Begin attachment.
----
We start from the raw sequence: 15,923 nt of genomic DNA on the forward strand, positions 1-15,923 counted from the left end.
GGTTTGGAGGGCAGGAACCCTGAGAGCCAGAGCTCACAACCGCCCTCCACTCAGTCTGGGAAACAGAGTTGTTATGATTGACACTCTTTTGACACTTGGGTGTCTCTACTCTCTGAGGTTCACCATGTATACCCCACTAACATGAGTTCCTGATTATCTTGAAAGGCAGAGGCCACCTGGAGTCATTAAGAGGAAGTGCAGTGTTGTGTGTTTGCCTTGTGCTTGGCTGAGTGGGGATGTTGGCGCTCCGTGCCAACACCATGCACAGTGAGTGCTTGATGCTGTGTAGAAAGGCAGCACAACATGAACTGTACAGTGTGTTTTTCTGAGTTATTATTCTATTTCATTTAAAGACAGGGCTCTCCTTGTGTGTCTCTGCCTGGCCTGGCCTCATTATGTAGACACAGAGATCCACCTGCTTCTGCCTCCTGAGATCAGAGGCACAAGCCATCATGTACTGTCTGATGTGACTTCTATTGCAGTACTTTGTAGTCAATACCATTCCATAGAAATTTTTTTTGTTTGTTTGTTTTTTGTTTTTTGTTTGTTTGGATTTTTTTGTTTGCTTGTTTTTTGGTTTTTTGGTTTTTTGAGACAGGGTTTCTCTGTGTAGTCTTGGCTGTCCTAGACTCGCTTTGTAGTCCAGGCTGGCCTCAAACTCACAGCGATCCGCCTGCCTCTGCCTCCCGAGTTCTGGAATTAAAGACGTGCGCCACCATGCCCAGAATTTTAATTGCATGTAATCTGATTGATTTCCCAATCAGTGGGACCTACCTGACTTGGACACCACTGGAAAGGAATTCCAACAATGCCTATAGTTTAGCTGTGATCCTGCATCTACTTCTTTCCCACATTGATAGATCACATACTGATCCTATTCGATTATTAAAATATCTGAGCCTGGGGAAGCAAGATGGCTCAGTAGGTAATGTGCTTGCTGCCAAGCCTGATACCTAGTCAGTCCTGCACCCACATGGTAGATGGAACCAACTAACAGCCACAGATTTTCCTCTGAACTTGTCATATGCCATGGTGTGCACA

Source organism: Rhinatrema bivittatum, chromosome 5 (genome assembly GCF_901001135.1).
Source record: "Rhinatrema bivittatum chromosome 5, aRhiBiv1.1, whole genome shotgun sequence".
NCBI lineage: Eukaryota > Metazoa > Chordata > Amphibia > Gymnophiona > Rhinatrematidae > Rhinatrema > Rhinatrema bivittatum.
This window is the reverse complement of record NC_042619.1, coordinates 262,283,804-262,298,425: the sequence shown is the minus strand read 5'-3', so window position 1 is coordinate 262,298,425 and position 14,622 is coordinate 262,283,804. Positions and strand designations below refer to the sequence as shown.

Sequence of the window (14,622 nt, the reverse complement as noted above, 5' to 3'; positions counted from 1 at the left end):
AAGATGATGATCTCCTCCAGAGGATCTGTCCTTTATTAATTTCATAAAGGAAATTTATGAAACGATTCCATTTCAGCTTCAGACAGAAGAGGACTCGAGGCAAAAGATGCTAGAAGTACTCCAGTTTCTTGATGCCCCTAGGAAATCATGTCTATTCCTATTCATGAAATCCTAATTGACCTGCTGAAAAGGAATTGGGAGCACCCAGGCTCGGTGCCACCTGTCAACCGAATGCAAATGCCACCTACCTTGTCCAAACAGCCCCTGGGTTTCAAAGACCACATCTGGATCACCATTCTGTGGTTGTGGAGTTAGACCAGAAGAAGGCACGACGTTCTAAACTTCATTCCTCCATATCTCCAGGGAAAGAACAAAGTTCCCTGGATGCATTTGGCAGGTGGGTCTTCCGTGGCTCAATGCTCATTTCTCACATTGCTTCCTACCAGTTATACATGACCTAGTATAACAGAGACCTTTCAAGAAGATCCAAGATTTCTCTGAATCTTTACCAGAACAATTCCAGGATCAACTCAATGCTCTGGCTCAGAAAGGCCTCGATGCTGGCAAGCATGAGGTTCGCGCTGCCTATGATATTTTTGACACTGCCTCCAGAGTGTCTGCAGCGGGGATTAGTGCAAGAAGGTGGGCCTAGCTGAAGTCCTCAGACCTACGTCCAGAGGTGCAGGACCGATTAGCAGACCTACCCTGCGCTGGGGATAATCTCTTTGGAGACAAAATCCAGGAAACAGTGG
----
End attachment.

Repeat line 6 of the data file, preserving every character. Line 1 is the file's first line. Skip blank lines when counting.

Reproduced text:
This window is the reverse complement of record NC_042619.1, coordinates 262,283,804-262,298,425: the sequence shown is the minus strand read 5'-3', so window position 1 is coordinate 262,298,425 and position 14,622 is coordinate 262,283,804. Positions and strand designations below refer to the sequence as shown.